113. Memorandum From William Odom of the National Security Council Staff to the President’s Assistant for National Security Affairs (Brzezinski) and the President’s Deputy Assistant for National Security Affairs (Aaron)1
- Covert Action and U.S. Military Contingency Planning (S)
The meeting with CIA, Defense, and State, on the compatibility of our military contingency planning and our covert action planning, took place on Saturday morning, December 22.2 David asked for the following options to be developed:
[4 paragraphs (6 lines) not declassified]
5. Political consequences of seizing the oil region in the south, in particular, what would it take to hold the oil, denying its production and sale by Tehran and Khomeini’s government?
6. [less than 1 line not declassified]
CIA is producing a paper on five of the six points. I and Defense were to produce something on the fifth point, holding the oil fields. (S)
Putting the Khuzestan Oil Fields in “Trust.”
Occupation of the oil producing region in the south could be done one of four ways:
—Iraqi Invasion. This might take them away from Tehran, but the Iraqi hand on the oil spigot would not be easy to control. The other adverse political implications for the Persian Gulf littoral states makes this something to be prevented, not encouraged.
—Admiral Madani Turns the Region Away from Tehran. If Admiral Madani, whose power in the Khuzestan region seems strong, were to abandon appearances of support for Khomeini’s regime, this would certainly take the oil away from Khomeini and give us some chance of influencing the internal developments in Iran. No one, however, seems to believe Madani can be brought to do this.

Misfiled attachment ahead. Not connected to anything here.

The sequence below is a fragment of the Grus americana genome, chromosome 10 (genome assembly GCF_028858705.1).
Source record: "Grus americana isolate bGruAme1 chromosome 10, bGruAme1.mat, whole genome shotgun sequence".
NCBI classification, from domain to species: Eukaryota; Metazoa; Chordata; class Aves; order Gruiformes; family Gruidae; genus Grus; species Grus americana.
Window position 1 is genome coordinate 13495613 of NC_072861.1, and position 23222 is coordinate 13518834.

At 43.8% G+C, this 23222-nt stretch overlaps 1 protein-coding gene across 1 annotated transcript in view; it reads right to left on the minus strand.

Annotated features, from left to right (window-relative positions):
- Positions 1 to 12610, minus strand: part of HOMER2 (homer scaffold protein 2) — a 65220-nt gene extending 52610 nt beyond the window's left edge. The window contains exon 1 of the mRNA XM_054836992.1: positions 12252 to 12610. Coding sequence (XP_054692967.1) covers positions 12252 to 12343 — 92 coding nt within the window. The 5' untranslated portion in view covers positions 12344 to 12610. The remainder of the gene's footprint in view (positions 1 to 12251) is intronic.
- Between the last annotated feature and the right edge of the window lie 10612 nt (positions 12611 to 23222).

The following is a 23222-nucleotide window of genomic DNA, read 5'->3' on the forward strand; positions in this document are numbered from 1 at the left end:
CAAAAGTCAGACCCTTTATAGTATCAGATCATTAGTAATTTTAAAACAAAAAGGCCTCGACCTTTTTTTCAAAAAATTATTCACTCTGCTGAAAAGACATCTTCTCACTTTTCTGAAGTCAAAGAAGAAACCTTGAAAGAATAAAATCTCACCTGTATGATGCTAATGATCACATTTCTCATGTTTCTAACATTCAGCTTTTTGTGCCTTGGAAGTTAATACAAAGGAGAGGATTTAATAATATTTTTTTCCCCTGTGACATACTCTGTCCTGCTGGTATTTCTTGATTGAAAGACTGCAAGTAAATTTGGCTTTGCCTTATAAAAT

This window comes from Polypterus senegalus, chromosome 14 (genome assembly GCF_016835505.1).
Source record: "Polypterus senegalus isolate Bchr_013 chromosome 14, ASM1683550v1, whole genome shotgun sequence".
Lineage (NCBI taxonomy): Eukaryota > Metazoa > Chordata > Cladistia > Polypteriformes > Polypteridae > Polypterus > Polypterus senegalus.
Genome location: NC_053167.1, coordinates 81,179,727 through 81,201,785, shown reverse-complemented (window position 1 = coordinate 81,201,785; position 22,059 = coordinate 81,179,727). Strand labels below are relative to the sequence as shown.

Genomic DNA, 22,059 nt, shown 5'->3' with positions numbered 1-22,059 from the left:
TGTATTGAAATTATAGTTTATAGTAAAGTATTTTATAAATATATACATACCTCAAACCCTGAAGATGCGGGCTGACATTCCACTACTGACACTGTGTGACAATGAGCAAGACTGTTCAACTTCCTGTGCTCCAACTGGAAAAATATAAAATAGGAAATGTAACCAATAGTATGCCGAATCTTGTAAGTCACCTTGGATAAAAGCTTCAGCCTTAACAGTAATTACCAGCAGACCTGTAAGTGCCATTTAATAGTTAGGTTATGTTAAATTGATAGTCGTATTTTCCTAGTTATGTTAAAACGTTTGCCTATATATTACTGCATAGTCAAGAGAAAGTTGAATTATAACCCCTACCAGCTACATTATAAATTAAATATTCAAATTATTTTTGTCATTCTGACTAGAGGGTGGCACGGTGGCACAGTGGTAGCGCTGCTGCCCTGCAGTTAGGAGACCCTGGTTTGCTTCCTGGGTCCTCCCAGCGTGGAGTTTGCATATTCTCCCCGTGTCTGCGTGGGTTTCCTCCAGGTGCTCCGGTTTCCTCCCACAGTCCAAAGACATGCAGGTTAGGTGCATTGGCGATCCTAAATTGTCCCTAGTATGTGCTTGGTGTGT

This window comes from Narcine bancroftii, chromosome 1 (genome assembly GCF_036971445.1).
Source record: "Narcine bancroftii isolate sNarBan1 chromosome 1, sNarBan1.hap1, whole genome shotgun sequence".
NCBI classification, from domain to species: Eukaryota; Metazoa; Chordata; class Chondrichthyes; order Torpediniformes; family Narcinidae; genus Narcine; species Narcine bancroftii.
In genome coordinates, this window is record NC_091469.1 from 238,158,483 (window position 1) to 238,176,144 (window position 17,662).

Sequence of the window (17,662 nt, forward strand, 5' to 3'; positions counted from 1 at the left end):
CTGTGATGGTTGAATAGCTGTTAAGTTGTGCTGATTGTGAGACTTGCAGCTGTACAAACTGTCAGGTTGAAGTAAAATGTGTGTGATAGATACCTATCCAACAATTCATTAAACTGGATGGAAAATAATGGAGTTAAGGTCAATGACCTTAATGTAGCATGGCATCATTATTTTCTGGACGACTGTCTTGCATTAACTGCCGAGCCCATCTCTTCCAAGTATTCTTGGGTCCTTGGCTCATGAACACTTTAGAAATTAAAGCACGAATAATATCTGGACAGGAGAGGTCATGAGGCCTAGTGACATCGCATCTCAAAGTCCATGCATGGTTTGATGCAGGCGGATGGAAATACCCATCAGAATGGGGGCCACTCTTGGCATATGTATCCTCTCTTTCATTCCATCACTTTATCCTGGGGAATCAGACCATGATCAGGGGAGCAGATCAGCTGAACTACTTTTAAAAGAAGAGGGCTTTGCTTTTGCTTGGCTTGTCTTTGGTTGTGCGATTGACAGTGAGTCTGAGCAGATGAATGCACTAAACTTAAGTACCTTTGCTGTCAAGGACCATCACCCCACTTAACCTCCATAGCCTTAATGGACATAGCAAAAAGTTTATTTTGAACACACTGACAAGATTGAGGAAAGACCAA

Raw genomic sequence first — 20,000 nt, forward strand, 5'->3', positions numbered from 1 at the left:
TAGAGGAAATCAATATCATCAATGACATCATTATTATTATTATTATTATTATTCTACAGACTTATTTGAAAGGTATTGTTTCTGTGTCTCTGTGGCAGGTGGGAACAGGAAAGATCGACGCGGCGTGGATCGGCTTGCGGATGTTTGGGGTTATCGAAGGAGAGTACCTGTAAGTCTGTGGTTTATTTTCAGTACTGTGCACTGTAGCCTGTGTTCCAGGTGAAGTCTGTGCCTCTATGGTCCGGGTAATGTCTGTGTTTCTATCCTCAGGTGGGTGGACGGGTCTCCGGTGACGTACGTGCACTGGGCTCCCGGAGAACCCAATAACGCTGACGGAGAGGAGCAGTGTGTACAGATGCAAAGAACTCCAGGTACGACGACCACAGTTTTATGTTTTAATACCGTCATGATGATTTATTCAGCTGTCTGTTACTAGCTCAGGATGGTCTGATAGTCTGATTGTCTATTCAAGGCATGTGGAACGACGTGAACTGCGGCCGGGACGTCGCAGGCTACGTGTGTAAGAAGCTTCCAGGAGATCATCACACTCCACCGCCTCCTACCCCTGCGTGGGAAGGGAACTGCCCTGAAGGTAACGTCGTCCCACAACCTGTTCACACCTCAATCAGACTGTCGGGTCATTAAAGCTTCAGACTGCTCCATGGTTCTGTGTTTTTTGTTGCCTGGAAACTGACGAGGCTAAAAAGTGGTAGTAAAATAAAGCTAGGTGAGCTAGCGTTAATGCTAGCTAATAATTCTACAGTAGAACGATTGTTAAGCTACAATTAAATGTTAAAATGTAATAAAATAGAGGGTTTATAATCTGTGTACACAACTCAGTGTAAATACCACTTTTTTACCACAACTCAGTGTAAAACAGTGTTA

—U.S. Invasion of the Khuzestan Region to Control the Oil. This, of course, is not remotely within our military capability, even if we drew [Page 298] half our troops from Europe to execute the operation. Furthermore, 90 days would be required to begin to position three or four divisions in the region. This option is wholly unrealistic.
—Mine or Blockade Oil Shipping from Iran. This can be done. It is very cheap. It can turn off the oil spigot. In time it would dry up Iranian hard currency credits. It would also hurt the Japanese and the Europeans who might become less than publicly supportive of the scheme as they anticipated the inflation and decline in expected economic growth forced on them by this action. (S)
David appears convinced that putting pressure on Khomeini is the way to make him yield, and Gary Sick argued that the cut-off of oil production brought down the previous regime. Thus, cutting off oil exportation would put pressure on Khomeini, encourage his domestic enemies, and push the neutral Bazaari elements into opposition. (S)
—The only effective way to stop the oil exportation is through blockading or mining. Our military capabilities can give us this option with some warning and preparation time.
—Precisely what impact cutting of oil exports will have on Khomeini and the hostage situation is unclear.
—The only way to force significant disruption of the Iranian economic interaction with the West seems to lie in stopping the oil flow. If that is desired because other measures (UN Chapter VII) fail, blockading becomes attractive.
—The mining or blockading option could become an important step for supporting other actions—such as the Azeris in the north, that cannot be determined now. (S)
- Source: Carter Library, National Security Affairs, Brzezinski Material, General Odom File, Box 27, Iran 11/78–11/79. Secret; Sensitive; Outside the System.↩
- Turner’s briefing material for the December 22 meeting is an untitled December 21 paper. (Central Intelligence Agency, Office of the Director of Central Intelligence, Job 82M00501R: 1980 Subject Files, Box 13, Folder 1)↩